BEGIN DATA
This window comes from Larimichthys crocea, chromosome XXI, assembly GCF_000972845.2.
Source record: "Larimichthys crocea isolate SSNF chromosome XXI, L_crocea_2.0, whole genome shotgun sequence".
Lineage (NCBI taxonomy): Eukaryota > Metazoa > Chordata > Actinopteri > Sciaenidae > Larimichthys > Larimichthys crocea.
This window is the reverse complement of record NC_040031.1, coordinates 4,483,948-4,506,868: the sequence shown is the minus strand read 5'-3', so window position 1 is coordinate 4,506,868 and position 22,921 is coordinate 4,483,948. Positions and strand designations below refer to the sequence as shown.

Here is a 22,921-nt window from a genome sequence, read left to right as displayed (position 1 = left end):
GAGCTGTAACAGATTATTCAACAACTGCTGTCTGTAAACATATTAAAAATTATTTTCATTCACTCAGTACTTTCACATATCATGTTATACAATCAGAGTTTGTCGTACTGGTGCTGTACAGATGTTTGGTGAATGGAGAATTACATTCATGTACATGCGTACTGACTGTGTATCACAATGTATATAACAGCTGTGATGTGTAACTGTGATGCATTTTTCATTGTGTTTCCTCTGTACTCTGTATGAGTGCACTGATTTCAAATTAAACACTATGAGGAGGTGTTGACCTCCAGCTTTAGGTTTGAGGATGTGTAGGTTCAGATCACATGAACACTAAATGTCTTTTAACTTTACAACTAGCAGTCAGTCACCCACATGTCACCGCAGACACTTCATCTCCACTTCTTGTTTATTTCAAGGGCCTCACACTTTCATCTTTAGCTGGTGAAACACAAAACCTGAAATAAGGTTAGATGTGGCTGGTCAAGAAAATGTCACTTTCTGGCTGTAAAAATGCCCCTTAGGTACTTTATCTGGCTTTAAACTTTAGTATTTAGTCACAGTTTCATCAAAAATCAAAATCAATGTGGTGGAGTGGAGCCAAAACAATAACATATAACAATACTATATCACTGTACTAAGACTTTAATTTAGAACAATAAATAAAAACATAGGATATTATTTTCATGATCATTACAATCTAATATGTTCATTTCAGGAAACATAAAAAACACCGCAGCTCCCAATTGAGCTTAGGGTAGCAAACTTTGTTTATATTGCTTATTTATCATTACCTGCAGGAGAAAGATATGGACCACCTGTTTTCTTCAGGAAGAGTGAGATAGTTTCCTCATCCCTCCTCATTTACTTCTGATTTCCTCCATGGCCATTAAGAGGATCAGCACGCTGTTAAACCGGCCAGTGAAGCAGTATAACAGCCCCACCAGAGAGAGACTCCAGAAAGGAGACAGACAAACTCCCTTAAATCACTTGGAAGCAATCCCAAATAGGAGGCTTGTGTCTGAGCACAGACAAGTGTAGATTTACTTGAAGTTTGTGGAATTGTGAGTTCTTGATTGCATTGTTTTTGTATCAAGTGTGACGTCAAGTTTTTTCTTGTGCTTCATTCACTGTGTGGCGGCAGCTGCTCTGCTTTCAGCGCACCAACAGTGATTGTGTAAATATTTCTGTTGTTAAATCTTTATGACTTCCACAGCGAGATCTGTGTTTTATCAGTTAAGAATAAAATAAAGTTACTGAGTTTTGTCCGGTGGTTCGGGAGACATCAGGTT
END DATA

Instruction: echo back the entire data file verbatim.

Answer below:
This window comes from Larimichthys crocea, chromosome XXI, assembly GCF_000972845.2.
Source record: "Larimichthys crocea isolate SSNF chromosome XXI, L_crocea_2.0, whole genome shotgun sequence".
Lineage (NCBI taxonomy): Eukaryota > Metazoa > Chordata > Actinopteri > Sciaenidae > Larimichthys > Larimichthys crocea.
This window is the reverse complement of record NC_040031.1, coordinates 4,483,948-4,506,868: the sequence shown is the minus strand read 5'-3', so window position 1 is coordinate 4,506,868 and position 22,921 is coordinate 4,483,948. Positions and strand designations below refer to the sequence as shown.

Here is a 22,921-nt window from a genome sequence, read left to right as displayed (position 1 = left end):
GAGCTGTAACAGATTATTCAACAACTGCTGTCTGTAAACATATTAAAAATTATTTTCATTCACTCAGTACTTTCACATATCATGTTATACAATCAGAGTTTGTCGTACTGGTGCTGTACAGATGTTTGGTGAATGGAGAATTACATTCATGTACATGCGTACTGACTGTGTATCACAATGTATATAACAGCTGTGATGTGTAACTGTGATGCATTTTTCATTGTGTTTCCTCTGTACTCTGTATGAGTGCACTGATTTCAAATTAAACACTATGAGGAGGTGTTGACCTCCAGCTTTAGGTTTGAGGATGTGTAGGTTCAGATCACATGAACACTAAATGTCTTTTAACTTTACAACTAGCAGTCAGTCACCCACATGTCACCGCAGACACTTCATCTCCACTTCTTGTTTATTTCAAGGGCCTCACACTTTCATCTTTAGCTGGTGAAACACAAAACCTGAAATAAGGTTAGATGTGGCTGGTCAAGAAAATGTCACTTTCTGGCTGTAAAAATGCCCCTTAGGTACTTTATCTGGCTTTAAACTTTAGTATTTAGTCACAGTTTCATCAAAAATCAAAATCAATGTGGTGGAGTGGAGCCAAAACAATAACATATAACAATACTATATCACTGTACTAAGACTTTAATTTAGAACAATAAATAAAAACATAGGATATTATTTTCATGATCATTACAATCTAATATGTTCATTTCAGGAAACATAAAAAACACCGCAGCTCCCAATTGAGCTTAGGGTAGCAAACTTTGTTTATATTGCTTATTTATCATTACCTGCAGGAGAAAGATATGGACCACCTGTTTTCTTCAGGAAGAGTGAGATAGTTTCCTCATCCCTCCTCATTTACTTCTGATTTCCTCCATGGCCATTAAGAGGATCAGCACGCTGTTAAACCGGCCAGTGAAGCAGTATAACAGCCCCACCAGAGAGAGACTCCAGAAAGGAGACAGACAAACTCCCTTAAATCACTTGGAAGCAATCCCAAATAGGAGGCTTGTGTCTGAGCACAGACAAGTGTAGATTTACTTGAAGTTTGTGGAATTGTGAGTTCTTGATTGCATTGTTTTTGTATCAAGTGTGACGTCAAGTTTTTTCTTGTGCTTCATTCACTGTGTGGCGGCAGCTGCTCTGCTTTCAGCGCACCAACAGTGATTGTGTAAATATTTCTGTTGTTAAATCTTTATGACTTCCACAGCGAGATCTGTGTTTTATCAGTTAAGAATAAAATAAAGTTACTGAGTTTTGTCCGGTGGTTCGGGAGACATCAGGTT